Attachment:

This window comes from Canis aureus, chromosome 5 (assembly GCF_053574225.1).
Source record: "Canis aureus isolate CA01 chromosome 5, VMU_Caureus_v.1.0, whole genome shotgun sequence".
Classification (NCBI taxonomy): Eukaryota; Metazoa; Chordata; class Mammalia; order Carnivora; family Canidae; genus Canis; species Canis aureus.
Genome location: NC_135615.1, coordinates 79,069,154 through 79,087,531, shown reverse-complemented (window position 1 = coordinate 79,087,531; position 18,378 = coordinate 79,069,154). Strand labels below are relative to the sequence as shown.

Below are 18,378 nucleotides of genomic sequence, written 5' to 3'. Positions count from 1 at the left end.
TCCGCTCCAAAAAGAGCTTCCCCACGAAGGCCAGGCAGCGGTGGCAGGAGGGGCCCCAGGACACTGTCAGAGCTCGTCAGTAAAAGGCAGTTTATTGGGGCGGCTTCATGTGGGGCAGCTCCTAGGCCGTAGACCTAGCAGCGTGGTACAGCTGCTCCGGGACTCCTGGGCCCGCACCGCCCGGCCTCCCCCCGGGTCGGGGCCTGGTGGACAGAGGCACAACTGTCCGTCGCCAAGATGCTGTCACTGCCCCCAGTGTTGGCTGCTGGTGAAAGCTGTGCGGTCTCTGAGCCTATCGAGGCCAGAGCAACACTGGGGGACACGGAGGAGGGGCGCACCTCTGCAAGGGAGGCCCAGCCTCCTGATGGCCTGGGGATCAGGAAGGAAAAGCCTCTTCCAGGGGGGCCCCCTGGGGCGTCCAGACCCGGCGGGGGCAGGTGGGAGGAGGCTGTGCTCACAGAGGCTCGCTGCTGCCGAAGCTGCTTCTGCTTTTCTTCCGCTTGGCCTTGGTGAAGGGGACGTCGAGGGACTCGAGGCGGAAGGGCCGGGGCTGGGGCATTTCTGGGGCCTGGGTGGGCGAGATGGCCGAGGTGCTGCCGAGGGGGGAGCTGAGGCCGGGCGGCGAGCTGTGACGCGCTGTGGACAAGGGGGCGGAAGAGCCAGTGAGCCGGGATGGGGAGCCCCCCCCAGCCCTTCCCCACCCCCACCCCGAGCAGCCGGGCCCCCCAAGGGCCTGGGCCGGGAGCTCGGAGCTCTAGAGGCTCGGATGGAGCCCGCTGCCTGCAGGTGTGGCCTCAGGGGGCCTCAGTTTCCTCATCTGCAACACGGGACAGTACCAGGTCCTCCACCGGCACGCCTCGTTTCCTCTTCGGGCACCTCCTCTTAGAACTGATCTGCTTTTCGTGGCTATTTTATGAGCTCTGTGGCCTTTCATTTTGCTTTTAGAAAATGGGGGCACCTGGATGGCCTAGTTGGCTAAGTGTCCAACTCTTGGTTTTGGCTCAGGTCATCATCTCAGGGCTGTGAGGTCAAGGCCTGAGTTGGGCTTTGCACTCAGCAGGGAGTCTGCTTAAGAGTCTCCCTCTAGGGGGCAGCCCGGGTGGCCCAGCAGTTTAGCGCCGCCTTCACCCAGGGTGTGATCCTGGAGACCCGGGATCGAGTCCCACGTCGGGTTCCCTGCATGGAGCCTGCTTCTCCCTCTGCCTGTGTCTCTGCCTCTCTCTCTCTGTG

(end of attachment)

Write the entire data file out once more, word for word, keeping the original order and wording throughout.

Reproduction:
This window comes from Canis aureus, chromosome 5 (assembly GCF_053574225.1).
Source record: "Canis aureus isolate CA01 chromosome 5, VMU_Caureus_v.1.0, whole genome shotgun sequence".
Classification (NCBI taxonomy): Eukaryota; Metazoa; Chordata; class Mammalia; order Carnivora; family Canidae; genus Canis; species Canis aureus.
Genome location: NC_135615.1, coordinates 79,069,154 through 79,087,531, shown reverse-complemented (window position 1 = coordinate 79,087,531; position 18,378 = coordinate 79,069,154). Strand labels below are relative to the sequence as shown.

Below are 18,378 nucleotides of genomic sequence, written 5' to 3'. Positions count from 1 at the left end.
TCCGCTCCAAAAAGAGCTTCCCCACGAAGGCCAGGCAGCGGTGGCAGGAGGGGCCCCAGGACACTGTCAGAGCTCGTCAGTAAAAGGCAGTTTATTGGGGCGGCTTCATGTGGGGCAGCTCCTAGGCCGTAGACCTAGCAGCGTGGTACAGCTGCTCCGGGACTCCTGGGCCCGCACCGCCCGGCCTCCCCCCGGGTCGGGGCCTGGTGGACAGAGGCACAACTGTCCGTCGCCAAGATGCTGTCACTGCCCCCAGTGTTGGCTGCTGGTGAAAGCTGTGCGGTCTCTGAGCCTATCGAGGCCAGAGCAACACTGGGGGACACGGAGGAGGGGCGCACCTCTGCAAGGGAGGCCCAGCCTCCTGATGGCCTGGGGATCAGGAAGGAAAAGCCTCTTCCAGGGGGGCCCCCTGGGGCGTCCAGACCCGGCGGGGGCAGGTGGGAGGAGGCTGTGCTCACAGAGGCTCGCTGCTGCCGAAGCTGCTTCTGCTTTTCTTCCGCTTGGCCTTGGTGAAGGGGACGTCGAGGGACTCGAGGCGGAAGGGCCGGGGCTGGGGCATTTCTGGGGCCTGGGTGGGCGAGATGGCCGAGGTGCTGCCGAGGGGGGAGCTGAGGCCGGGCGGCGAGCTGTGACGCGCTGTGGACAAGGGGGCGGAAGAGCCAGTGAGCCGGGATGGGGAGCCCCCCCCAGCCCTTCCCCACCCCCACCCCGAGCAGCCGGGCCCCCCAAGGGCCTGGGCCGGGAGCTCGGAGCTCTAGAGGCTCGGATGGAGCCCGCTGCCTGCAGGTGTGGCCTCAGGGGGCCTCAGTTTCCTCATCTGCAACACGGGACAGTACCAGGTCCTCCACCGGCACGCCTCGTTTCCTCTTCGGGCACCTCCTCTTAGAACTGATCTGCTTTTCGTGGCTATTTTATGAGCTCTGTGGCCTTTCATTTTGCTTTTAGAAAATGGGGGCACCTGGATGGCCTAGTTGGCTAAGTGTCCAACTCTTGGTTTTGGCTCAGGTCATCATCTCAGGGCTGTGAGGTCAAGGCCTGAGTTGGGCTTTGCACTCAGCAGGGAGTCTGCTTAAGAGTCTCCCTCTAGGGGGCAGCCCGGGTGGCCCAGCAGTTTAGCGCCGCCTTCACCCAGGGTGTGATCCTGGAGACCCGGGATCGAGTCCCACGTCGGGTTCCCTGCATGGAGCCTGCTTCTCCCTCTGCCTGTGTCTCTGCCTCTCTCTCTCTGTG